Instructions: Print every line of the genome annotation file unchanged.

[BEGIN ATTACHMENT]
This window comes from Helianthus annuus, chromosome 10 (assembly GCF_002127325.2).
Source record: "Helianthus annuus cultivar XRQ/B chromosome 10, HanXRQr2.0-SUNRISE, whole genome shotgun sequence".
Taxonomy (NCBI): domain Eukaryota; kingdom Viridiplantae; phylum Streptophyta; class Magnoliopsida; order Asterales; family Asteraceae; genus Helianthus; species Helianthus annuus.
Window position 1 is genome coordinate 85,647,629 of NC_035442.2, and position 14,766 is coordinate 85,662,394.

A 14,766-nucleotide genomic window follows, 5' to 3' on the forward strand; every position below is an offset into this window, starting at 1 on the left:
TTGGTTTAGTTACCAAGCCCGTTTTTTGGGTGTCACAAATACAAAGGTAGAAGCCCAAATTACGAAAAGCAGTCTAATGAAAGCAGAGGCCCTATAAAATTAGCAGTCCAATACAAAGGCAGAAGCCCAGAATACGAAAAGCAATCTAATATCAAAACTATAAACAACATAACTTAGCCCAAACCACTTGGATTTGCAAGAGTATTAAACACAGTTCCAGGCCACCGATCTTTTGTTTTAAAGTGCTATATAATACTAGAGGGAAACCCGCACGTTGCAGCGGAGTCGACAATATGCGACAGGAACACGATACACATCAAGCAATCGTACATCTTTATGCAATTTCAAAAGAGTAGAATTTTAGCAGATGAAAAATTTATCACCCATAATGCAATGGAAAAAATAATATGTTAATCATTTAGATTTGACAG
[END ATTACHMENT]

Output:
This window comes from Helianthus annuus, chromosome 10 (assembly GCF_002127325.2).
Source record: "Helianthus annuus cultivar XRQ/B chromosome 10, HanXRQr2.0-SUNRISE, whole genome shotgun sequence".
Taxonomy (NCBI): domain Eukaryota; kingdom Viridiplantae; phylum Streptophyta; class Magnoliopsida; order Asterales; family Asteraceae; genus Helianthus; species Helianthus annuus.
Window position 1 is genome coordinate 85,647,629 of NC_035442.2, and position 14,766 is coordinate 85,662,394.

A 14,766-nucleotide genomic window follows, 5' to 3' on the forward strand; every position below is an offset into this window, starting at 1 on the left:
TTGGTTTAGTTACCAAGCCCGTTTTTTGGGTGTCACAAATACAAAGGTAGAAGCCCAAATTACGAAAAGCAGTCTAATGAAAGCAGAGGCCCTATAAAATTAGCAGTCCAATACAAAGGCAGAAGCCCAGAATACGAAAAGCAATCTAATATCAAAACTATAAACAACATAACTTAGCCCAAACCACTTGGATTTGCAAGAGTATTAAACACAGTTCCAGGCCACCGATCTTTTGTTTTAAAGTGCTATATAATACTAGAGGGAAACCCGCACGTTGCAGCGGAGTCGACAATATGCGACAGGAACACGATACACATCAAGCAATCGTACATCTTTATGCAATTTCAAAAGAGTAGAATTTTAGCAGATGAAAAATTTATCACCCATAATGCAATGGAAAAAATAATATGTTAATCATTTAGATTTGACAG